Five key methods have been explored by Leicester researchers to calculate life expectancy and the life years lost due to disease and illness.
Life expectancy measures, particularly years of life lost or gained, have captured a great interest in the last years by public health institutions and healthcare professionals given their immediate and actionable interpretation.
Academics from the University of Leicester investigated the common methods used to predict the “years of life lost” by reviewing a range of methods: from basic methods—such as life tables—to most recent and advanced methods using statistical modeling.
They highlighted the important differences between the methods, current software used, and how they can be implemented in healthcare research and real-world settings using an example from a clinically-relevant topic of multimorbidity in the UK Biobank.
According to the findings, the review found that using the same data and research question, the estimated years of life lost value differed among methods, as each method focused on estimating different quantities.
Lead researcher Dr. Yogini Chudasama, an Epidemiologist at the Leicester Real World Evidence Unit, says that “this project was initially from my Ph.D., where at the time there was no simple and comprehensive paper explaining or comparing the methods for the years of life lost calculation, or showing which method I should use for my data. This was a challenging task and required a lot of patience and learning to overcome the difficulties encountered. Collaborating with co-authors and supervisor Dr. Francesco Zaccardi, I was able to explore the methods in detail and understand how they are applied to real-world data.”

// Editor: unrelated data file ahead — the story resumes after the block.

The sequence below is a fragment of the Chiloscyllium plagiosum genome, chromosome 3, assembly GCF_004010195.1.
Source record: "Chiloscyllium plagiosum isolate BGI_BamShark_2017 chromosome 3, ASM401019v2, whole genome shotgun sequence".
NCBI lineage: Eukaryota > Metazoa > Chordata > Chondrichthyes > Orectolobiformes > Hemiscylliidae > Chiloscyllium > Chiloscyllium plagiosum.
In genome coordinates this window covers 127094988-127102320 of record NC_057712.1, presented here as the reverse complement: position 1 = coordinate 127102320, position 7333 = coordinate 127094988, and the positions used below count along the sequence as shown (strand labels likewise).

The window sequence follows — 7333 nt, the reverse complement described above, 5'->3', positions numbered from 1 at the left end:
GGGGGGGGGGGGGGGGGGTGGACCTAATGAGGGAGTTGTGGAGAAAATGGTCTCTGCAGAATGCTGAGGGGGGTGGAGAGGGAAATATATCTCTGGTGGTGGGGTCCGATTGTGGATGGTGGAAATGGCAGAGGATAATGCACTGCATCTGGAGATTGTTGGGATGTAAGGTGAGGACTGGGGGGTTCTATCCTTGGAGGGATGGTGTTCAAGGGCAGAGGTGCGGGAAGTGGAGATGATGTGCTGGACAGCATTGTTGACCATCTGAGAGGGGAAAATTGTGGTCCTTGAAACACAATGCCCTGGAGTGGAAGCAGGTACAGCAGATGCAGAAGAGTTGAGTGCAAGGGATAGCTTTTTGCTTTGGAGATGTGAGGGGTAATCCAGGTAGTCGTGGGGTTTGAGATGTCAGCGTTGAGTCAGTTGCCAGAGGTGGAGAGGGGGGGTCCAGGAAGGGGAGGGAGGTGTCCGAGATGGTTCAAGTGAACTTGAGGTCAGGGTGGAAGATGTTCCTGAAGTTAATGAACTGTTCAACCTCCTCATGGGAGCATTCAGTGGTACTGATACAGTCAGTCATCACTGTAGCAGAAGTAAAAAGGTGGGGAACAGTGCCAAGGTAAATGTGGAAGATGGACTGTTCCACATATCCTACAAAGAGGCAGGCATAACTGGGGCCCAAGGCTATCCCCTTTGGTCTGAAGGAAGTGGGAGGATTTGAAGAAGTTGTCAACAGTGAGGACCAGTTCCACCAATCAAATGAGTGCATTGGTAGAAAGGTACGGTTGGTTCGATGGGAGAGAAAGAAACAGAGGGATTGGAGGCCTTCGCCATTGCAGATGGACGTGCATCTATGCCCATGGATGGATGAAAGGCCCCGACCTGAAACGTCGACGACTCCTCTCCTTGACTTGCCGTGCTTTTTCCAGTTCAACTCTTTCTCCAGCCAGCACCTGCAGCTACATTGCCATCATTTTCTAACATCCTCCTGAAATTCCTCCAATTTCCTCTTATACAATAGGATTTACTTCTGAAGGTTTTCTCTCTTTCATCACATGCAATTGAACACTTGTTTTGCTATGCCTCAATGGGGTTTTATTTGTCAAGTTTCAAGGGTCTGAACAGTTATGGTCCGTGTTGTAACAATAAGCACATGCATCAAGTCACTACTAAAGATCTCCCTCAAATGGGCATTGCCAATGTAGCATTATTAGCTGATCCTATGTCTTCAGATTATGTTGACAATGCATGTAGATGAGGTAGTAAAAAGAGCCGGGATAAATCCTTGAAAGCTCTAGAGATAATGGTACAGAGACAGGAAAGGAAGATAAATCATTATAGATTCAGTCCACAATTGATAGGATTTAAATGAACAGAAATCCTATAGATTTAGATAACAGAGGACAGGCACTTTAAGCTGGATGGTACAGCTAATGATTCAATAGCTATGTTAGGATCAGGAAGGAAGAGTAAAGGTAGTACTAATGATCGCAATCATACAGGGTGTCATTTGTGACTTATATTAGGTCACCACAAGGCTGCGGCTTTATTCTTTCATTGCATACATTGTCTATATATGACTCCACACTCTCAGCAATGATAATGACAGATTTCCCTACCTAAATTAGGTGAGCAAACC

“I am very proud to have this published in the Journal of Clinical Epidemiology, as a tutorial guide for researchers and healthcare professionals, as it will help promote a better and easier understanding of life expectancy metrics in healthcare research.”
As a result, the researchers also developed a general life expectancy analytical program, which has been applied to three NIHR ARC-funded published studies, published in PLOS Medicine, the Journal of Internal Medicine, and BMC Medicine.
Dr. Francesco Zaccardi, Clinical Epidemiologist at the University of Leicester, main supervisor for the study, says that “findings from epidemiological studies are commonly reported in terms of relative risk—for example, type 2 diabetes increases the risk of death by two-fold. This statement is difficult to interpret because it does not convey information on the absolute risk of death.”
“Years of life lost, conversely, are easily interpretable: in a middle-aged person, type 2 diabetes reduces the life expectancy by five years. As different methods exist to estimate life expectancy, in our study we highlighted that decisions should be based on the purpose of the research, the type of available data, and the required flexibility when using complex statistical modeling.”
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